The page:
Last week, the Giants tried to play soft two-high coverages to prevent explosive pass plays, and the Cowboys ran for 201 yards and threw for another 324 because Dallas was calling whatever it wanted.
Hopefully, by stopping the run on early downs, Dallas will become one-dimensional on third down so the Pats can unleash their exotic coverages.
One of those exotics will surely be some form of a man-match coverage where DBs pass off receivers to leverage crossing routes downfield.
Above, the Giants play a great rep of one-cross where the original “rat” overtakes the underneath crosser, the boundary corner cuts off the deep over, and the number three CB becomes the new “rat” and helps to the dig route.
Another long down-and-distance option for Belichick is his cover-one “double” robber scheme. In this eight-man coverage, the Pats have two defenders read the quarterback on each hash at the sticks and a post-safety in the middle of the field to help man coverage defenders.
Lastly, when they’re in shorter down-and-distances, expect to see New England’s simulated pressure package again where they show blitz and back off at the snap. By threatening a blitz, they should get a one-on-one somewhere on the defensive line (for either Judon or Barmore) and drop defenders into low zones to take away easy conversions over the middle.
Bill Belichick’s game plan and New England’s defensive personnel did an excellent job against Tom Brady’s Bucs, who are in the conversation for the NFL’s best offense.
But the matchup against Prescott’s Cowboys is different because of Dak’s mobility, and Dallas’s rushing attack is more dangerous than Tampa Bay’s.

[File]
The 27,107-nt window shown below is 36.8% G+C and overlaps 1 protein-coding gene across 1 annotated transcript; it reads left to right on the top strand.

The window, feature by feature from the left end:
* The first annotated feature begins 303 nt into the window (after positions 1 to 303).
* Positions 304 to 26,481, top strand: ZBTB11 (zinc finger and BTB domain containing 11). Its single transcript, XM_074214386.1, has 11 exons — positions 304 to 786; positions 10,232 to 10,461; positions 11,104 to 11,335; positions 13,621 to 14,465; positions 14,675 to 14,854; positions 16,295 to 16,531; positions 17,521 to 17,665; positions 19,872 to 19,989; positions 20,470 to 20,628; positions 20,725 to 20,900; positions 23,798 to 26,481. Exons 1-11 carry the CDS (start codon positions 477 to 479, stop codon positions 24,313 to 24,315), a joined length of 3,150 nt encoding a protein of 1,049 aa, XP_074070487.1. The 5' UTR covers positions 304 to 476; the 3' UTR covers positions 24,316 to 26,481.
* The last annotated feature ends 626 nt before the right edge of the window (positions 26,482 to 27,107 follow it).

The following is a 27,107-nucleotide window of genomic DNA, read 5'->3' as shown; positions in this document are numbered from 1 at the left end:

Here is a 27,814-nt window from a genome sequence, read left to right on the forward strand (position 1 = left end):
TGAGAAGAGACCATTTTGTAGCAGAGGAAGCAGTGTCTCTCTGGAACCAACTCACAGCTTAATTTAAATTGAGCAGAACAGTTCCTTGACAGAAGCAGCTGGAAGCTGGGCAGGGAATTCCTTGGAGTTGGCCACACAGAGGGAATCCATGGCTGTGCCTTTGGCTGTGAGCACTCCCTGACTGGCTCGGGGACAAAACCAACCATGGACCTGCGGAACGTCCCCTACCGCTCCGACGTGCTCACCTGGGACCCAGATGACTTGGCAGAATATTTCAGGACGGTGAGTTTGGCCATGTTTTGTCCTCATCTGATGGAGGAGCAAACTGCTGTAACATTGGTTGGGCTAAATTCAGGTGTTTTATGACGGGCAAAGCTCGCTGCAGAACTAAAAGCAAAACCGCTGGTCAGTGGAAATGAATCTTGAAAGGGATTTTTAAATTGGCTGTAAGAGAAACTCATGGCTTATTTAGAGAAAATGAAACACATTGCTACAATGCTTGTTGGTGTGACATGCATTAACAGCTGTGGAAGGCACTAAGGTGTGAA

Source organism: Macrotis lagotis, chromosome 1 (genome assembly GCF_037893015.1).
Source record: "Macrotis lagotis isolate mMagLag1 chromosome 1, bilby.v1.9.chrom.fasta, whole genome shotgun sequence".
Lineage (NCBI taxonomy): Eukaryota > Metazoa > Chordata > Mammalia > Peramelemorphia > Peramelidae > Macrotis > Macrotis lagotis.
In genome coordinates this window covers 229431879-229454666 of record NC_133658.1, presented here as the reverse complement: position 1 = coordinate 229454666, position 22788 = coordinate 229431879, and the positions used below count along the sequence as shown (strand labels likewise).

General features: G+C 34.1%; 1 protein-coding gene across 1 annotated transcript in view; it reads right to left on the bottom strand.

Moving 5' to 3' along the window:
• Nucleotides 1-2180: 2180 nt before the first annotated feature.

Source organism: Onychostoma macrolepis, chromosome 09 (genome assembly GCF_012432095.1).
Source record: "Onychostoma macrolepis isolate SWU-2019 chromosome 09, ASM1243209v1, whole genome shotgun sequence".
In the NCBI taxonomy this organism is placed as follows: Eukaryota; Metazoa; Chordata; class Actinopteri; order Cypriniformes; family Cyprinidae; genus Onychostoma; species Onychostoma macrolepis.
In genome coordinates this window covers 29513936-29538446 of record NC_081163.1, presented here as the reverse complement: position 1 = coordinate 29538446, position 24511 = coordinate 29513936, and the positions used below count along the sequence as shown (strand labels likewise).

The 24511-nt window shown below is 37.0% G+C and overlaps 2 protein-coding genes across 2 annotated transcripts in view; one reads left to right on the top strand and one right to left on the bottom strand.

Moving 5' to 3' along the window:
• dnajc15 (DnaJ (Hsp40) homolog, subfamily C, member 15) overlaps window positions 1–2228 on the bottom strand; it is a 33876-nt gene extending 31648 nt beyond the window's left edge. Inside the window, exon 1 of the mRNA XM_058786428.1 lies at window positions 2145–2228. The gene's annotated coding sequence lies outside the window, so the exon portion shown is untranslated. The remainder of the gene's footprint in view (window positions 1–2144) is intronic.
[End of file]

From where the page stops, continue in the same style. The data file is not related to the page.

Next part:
Plus, Belichick knew that Brady would read the defense inside-out from a coverage standpoint, and taking away the underneath throws over the middle would cause him to hold the ball and allow the rush to get home.
The only way to slow down the Cowboys’ multi-dimensional offense is to play great early-down defense, where Dallas is second in EPA per rush and rushing success rate this season.
If the Cowboys find themselves in favorable down-and-distances, it will be a long Sunday evening for the Patriots defense; their only hope is to cause Dallas’s drives to stall.
The two-high safety structures mitigate the damage with Dallas’s passing attack, but they’re averaging 34 points per game because the Cowboys’ offense is staying ahead of the chains, opening the playbook for OC Kellen Moore.
As Pats defensive tackle Davon Godchaux likes to say, “stop the run and then have some fun.”
WHEN THE PATRIOTS HAVE THE BALL
Although Dallas’s defense is significantly improved this season, the matchup for Mac Jones and the Patriots’ offense is good if the Pats can avoid turning the ball over.
Cowboys defensive coordinator Dan Quinn comes from the Seattle coaching tree, but he overhauled elements of his coverage system after getting fired by the Falcons last season.
“The foundation of it is similar. I wouldn’t say it’s quite the same,” Belichick told CLNS Media.
The new wrinkle for Quinn with the Cowboys is more man coverage and less Seattle-style cover-three. Dallas’s most-called coverage is now cover-one (34.4%). Although the Seahawks do their fair share of this, Dallas is playing a lot of “three buzz” and one-robber where they start in a two-high shell then rotate one of those safeties down into a middle of the field zone.